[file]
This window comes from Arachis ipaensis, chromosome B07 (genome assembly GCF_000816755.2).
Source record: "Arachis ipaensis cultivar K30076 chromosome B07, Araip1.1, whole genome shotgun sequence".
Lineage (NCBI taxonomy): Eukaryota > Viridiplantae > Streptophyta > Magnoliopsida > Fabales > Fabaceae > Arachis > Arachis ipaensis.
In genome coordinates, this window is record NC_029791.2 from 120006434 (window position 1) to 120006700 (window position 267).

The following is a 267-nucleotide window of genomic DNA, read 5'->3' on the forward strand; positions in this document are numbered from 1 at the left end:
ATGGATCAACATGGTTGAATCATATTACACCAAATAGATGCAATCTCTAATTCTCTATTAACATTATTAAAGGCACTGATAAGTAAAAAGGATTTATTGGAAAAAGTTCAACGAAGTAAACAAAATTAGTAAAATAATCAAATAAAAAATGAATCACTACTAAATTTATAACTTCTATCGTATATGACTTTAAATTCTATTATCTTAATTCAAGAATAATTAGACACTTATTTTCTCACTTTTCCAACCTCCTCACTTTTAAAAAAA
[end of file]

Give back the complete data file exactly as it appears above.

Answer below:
This window comes from Arachis ipaensis, chromosome B07 (genome assembly GCF_000816755.2).
Source record: "Arachis ipaensis cultivar K30076 chromosome B07, Araip1.1, whole genome shotgun sequence".
Lineage (NCBI taxonomy): Eukaryota > Viridiplantae > Streptophyta > Magnoliopsida > Fabales > Fabaceae > Arachis > Arachis ipaensis.
In genome coordinates, this window is record NC_029791.2 from 120006434 (window position 1) to 120006700 (window position 267).

The following is a 267-nucleotide window of genomic DNA, read 5'->3' on the forward strand; positions in this document are numbered from 1 at the left end:
ATGGATCAACATGGTTGAATCATATTACACCAAATAGATGCAATCTCTAATTCTCTATTAACATTATTAAAGGCACTGATAAGTAAAAAGGATTTATTGGAAAAAGTTCAACGAAGTAAACAAAATTAGTAAAATAATCAAATAAAAAATGAATCACTACTAAATTTATAACTTCTATCGTATATGACTTTAAATTCTATTATCTTAATTCAAGAATAATTAGACACTTATTTTCTCACTTTTCCAACCTCCTCACTTTTAAAAAAA